Female Genital Mutilation In Nigeria

Despite all efforts made in the last few years towards ending Female Genital Mutilation (FGM) in Nigeria, this topic remains controversial, and the practice continues.

TOP MEDIA reports that FGM is defined by the World Health Organization (WHO) as the procedures which involve partial or total removal of the external female genitalia and/or injury to the female genital organs, whether cultural or any other non-therapeutic reasons.

FGM is widely recognised as a violation of human rights, which is deeply rooted in cultural beliefs and perceptions over decades and generations with no easy task for change.

Female Genital Mutilations Essay

Though FGM is practiced in more than 28 countries in Africa and a few scattered communities worldwide, its burden is seen in Nigeria, Egypt, Mali, Eritrea, Sudan, the Central African Republic, and the Northern part of Ghana where it has been an old traditional and cultural practice of various ethnic groups.

Female Genital Mutilation process violates the human rights of women and girls. It constitutes gender inequality. It violates a person’s right to health and freedom. FGM leads to complications in the body of a woman and her health resulting in her death. Women are the one who suffers throughout their life after FGM.

Records show the effects of FGM to be negative and as such resulting to:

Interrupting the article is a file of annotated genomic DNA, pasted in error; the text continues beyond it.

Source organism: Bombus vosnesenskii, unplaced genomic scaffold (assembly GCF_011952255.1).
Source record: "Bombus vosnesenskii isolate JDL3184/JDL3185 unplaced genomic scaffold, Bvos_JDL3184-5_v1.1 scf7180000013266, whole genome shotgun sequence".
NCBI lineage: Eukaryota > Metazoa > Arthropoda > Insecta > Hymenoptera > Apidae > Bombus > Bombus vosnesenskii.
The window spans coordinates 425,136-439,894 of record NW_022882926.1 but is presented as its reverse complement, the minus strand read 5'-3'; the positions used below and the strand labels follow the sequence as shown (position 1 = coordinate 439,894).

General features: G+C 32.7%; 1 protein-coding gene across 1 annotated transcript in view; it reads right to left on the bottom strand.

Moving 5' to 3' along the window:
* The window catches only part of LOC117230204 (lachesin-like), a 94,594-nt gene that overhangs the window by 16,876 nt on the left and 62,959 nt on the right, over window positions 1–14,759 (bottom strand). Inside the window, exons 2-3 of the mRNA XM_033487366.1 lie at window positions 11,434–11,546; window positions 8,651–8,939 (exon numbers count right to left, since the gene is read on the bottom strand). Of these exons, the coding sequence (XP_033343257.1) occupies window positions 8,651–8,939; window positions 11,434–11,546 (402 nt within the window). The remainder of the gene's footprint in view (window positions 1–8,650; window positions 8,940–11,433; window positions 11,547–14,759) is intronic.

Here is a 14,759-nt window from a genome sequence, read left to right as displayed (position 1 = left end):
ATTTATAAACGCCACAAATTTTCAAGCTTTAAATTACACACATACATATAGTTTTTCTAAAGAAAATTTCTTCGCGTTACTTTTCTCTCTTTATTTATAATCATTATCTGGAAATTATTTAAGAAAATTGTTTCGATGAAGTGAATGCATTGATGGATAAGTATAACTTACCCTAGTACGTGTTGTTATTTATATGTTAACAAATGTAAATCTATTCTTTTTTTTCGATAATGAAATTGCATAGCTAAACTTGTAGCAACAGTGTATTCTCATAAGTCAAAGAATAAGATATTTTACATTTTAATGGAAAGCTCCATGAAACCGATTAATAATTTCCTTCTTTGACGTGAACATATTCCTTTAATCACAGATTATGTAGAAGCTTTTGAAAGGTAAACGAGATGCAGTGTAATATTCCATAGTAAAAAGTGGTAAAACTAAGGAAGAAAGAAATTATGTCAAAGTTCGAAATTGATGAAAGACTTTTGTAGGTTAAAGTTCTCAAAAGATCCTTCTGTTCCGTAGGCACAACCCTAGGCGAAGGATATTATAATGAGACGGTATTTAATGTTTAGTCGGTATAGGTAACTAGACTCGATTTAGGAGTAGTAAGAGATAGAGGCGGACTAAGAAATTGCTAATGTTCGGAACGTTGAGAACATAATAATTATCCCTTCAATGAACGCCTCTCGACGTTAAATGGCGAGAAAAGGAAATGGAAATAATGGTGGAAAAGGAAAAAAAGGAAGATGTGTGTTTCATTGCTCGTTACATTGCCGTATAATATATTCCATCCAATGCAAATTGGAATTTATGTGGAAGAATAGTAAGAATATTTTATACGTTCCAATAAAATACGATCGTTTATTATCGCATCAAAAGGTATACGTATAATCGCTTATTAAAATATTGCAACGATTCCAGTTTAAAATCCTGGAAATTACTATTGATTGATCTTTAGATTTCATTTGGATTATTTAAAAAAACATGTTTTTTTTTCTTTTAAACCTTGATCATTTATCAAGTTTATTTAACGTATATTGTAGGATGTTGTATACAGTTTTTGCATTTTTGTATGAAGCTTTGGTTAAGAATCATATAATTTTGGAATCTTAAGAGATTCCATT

– infections

– infertility

– pain

– sexual dissatisfaction

– excessive bleeding which may lead to death, alongside psychological effects, and many others.

FGM in Nigeria is a tradition that has been upheld for centuries allegedly to maintain male dominance. It is performed to ensure women keep their virginity, to provide men with greater pleasure during sexual intercourse, and to remove genitalia that appears unattractive to the male eye.

Female Genital Mutilations Rate

About 20 million girls and women in Nigeria have undergone FGM.

Nigeria is prevalent as the country that has the third-highest number of FGM cases in globally, accounting for 10% of the global total. A 2020 United Nations (UN) brief states that 20% of Nigerian women aged 15 to 49 have undergone FGM.

Some women are unaware of the pain that comes with their genitals being mutilated and the few that remember rarely talk about it. Below is the story of an FGM survivor.

Stella, (name withheld) a 32-year-old woman and FGM survivor is an HND holder in Business Administration and Management from Waziri Umaru Federal Polytechnic Birin Kebbi, Kebbi State. She narrates her ordeal to the medium.

“Actually, I can’t testify to all but loss of sexual pleasure is the most common among them all and in which I’m battling with. And, it makes one lose interest in sex easily. Hardly will one feel or have the urge for sex but with enough foreplay, it do help at times”, she says.

“How it has affected me is that I don’t usually have urge for sex. I can stay for months without having urge. At times I won’t want to because of the pain.”

Stella has been married for seven years and she enjoys everything about her union except sex. Her challenge so far is that she has not been able to conceive but her husband has been supportive all this while. Her words: “I’m surviving with the help of my husband because he is the patient type, he do engage me in a lot of foreplay.”

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